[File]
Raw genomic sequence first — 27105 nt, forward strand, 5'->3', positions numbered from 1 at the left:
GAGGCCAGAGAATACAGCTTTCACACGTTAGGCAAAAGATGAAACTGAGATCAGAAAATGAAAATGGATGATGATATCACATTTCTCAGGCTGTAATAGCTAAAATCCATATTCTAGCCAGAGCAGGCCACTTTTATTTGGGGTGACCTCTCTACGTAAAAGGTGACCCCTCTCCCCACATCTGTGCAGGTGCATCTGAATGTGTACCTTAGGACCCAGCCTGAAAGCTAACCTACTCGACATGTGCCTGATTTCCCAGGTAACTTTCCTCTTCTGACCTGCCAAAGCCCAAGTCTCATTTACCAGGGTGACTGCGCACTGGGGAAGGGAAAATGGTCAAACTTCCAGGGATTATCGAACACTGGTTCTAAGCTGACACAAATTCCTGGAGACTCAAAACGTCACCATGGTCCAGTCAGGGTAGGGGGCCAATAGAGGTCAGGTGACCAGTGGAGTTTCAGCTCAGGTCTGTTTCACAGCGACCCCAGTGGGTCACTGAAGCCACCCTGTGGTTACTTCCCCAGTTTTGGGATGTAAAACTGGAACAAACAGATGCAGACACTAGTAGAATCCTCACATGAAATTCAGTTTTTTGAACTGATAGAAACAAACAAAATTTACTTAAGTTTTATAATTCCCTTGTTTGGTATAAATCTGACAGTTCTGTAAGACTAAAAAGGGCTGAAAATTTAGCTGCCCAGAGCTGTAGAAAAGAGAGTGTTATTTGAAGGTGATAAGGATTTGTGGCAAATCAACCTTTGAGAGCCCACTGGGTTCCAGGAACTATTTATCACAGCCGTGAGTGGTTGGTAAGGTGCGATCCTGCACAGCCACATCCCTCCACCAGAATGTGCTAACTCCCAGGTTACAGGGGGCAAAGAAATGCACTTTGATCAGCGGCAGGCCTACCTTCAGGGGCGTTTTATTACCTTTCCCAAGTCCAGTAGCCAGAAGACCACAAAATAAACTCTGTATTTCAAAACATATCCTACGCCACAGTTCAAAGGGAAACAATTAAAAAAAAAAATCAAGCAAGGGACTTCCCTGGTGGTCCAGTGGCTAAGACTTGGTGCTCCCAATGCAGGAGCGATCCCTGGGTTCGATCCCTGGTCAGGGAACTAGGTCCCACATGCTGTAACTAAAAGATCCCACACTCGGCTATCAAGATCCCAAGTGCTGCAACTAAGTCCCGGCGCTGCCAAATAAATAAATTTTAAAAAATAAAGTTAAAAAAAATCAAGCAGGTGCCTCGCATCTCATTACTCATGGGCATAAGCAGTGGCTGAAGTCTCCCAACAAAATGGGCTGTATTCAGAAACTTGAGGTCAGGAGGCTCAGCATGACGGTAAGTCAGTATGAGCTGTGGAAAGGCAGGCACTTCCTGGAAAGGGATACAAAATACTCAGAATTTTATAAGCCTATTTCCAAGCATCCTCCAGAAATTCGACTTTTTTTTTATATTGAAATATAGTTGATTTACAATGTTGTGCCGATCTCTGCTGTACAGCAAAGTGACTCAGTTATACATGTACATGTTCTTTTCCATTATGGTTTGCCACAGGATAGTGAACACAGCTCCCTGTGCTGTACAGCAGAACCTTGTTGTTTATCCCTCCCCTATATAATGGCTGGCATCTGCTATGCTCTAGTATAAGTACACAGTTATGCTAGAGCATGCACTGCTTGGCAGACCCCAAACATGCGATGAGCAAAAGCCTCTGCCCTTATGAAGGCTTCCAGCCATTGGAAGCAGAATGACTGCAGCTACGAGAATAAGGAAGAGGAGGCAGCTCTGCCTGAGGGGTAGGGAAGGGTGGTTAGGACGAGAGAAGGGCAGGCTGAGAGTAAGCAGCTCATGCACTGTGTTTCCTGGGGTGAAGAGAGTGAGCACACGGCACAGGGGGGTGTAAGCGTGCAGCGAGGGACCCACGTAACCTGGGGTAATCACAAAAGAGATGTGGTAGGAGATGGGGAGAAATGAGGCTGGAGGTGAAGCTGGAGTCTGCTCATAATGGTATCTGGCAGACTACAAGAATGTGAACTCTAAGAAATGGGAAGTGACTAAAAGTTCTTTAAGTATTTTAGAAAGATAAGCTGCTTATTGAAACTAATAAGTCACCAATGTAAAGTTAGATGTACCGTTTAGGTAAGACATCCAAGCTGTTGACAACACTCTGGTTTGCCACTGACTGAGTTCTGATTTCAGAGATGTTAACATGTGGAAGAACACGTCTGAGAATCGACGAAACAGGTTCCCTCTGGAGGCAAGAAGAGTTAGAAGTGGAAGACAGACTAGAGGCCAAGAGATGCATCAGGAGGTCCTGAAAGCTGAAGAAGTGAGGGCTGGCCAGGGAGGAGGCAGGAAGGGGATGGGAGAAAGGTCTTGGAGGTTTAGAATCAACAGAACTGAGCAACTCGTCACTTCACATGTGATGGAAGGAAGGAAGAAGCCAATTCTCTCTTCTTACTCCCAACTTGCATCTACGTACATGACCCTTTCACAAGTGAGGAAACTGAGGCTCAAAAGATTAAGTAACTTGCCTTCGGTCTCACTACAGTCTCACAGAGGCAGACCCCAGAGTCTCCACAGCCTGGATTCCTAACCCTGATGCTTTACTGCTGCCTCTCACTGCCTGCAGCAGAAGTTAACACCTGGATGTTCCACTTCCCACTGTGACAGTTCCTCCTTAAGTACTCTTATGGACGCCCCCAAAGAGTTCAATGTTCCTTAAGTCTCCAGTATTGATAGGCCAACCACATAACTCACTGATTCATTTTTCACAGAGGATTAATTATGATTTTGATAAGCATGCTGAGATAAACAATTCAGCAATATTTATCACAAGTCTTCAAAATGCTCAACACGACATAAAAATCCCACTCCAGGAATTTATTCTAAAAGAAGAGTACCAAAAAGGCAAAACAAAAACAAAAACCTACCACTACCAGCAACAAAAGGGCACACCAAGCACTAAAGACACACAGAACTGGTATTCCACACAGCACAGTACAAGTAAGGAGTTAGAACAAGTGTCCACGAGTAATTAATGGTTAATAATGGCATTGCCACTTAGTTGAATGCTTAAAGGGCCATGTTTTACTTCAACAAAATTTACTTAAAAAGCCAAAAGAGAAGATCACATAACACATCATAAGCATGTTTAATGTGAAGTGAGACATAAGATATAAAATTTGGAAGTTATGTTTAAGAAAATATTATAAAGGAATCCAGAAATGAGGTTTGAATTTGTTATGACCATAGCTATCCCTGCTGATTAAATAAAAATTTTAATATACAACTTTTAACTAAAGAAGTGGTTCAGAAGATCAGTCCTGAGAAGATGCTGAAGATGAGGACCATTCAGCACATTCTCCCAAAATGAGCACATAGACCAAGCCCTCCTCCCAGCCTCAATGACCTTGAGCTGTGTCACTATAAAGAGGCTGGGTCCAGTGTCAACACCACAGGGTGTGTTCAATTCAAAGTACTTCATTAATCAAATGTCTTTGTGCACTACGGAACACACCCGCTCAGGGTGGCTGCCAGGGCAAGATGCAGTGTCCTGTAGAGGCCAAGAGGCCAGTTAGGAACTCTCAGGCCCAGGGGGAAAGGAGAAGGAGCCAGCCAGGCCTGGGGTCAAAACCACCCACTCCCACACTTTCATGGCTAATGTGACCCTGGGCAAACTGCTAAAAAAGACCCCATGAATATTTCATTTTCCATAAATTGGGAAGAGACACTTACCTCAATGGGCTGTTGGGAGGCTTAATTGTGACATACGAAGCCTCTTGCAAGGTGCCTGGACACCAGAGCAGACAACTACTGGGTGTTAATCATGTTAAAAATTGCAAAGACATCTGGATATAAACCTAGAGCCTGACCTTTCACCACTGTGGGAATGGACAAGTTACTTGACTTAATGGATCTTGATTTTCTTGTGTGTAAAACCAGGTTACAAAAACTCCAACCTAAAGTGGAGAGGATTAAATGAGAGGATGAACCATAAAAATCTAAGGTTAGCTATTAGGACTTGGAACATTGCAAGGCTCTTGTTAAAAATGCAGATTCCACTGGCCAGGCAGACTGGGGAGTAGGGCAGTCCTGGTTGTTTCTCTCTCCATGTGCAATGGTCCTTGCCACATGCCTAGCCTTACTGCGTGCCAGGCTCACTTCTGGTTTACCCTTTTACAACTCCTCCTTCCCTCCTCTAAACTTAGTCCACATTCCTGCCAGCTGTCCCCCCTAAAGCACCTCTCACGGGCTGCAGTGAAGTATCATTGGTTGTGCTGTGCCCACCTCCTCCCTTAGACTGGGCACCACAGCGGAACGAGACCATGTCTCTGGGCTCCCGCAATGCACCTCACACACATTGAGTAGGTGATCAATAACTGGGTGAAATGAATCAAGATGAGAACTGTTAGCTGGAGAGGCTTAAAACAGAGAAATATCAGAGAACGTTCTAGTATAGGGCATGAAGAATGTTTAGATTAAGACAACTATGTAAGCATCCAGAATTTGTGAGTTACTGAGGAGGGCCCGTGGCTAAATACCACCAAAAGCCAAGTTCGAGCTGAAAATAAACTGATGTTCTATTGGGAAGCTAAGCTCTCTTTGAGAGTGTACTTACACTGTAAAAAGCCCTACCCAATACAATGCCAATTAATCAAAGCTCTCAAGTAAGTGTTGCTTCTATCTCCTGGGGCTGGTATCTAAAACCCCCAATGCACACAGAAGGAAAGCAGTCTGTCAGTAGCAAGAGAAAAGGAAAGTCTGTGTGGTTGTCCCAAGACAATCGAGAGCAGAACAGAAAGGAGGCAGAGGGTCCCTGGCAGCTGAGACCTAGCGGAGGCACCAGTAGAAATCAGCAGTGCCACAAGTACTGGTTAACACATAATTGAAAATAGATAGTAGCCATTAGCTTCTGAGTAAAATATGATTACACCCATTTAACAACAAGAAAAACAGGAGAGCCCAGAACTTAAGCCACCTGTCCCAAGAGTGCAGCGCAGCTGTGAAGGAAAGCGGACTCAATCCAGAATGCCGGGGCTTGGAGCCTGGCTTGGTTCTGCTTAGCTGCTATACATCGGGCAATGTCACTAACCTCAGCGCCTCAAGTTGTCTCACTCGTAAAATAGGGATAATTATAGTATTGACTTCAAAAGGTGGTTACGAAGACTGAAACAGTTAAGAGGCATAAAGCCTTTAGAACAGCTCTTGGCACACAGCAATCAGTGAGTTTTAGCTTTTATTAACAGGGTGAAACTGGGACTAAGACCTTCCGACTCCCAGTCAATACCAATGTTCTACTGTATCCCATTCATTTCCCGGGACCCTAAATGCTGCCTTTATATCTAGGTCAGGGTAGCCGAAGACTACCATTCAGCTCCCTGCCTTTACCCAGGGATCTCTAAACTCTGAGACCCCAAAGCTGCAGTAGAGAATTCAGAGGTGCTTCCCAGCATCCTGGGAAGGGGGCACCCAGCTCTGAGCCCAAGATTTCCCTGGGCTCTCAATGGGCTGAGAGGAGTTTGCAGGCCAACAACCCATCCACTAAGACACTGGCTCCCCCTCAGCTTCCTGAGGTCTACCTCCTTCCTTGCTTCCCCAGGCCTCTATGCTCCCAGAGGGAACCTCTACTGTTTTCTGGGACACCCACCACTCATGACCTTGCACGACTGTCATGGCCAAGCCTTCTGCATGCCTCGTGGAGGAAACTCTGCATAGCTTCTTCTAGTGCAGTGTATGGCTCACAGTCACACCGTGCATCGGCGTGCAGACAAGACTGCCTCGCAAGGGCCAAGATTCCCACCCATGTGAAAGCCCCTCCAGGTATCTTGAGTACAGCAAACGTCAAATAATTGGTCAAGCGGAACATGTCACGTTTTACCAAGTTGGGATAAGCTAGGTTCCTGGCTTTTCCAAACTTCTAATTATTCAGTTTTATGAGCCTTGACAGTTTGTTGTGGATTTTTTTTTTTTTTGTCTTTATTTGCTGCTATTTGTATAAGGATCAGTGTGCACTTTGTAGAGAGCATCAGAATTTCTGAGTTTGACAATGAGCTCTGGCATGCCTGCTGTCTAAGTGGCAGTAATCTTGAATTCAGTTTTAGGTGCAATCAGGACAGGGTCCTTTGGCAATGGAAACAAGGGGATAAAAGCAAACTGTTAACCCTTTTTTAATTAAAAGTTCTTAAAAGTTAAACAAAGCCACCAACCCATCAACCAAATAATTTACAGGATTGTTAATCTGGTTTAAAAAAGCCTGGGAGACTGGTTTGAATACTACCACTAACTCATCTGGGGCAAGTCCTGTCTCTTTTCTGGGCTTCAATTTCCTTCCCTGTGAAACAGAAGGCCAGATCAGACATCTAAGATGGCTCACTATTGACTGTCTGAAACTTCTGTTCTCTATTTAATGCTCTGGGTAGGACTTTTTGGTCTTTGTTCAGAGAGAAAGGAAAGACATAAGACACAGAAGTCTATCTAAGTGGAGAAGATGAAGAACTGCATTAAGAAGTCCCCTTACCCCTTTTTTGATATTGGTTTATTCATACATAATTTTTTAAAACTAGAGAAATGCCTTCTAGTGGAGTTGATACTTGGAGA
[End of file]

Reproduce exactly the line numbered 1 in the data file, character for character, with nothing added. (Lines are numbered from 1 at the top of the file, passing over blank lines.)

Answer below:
Raw genomic sequence first — 27105 nt, forward strand, 5'->3', positions numbered from 1 at the left: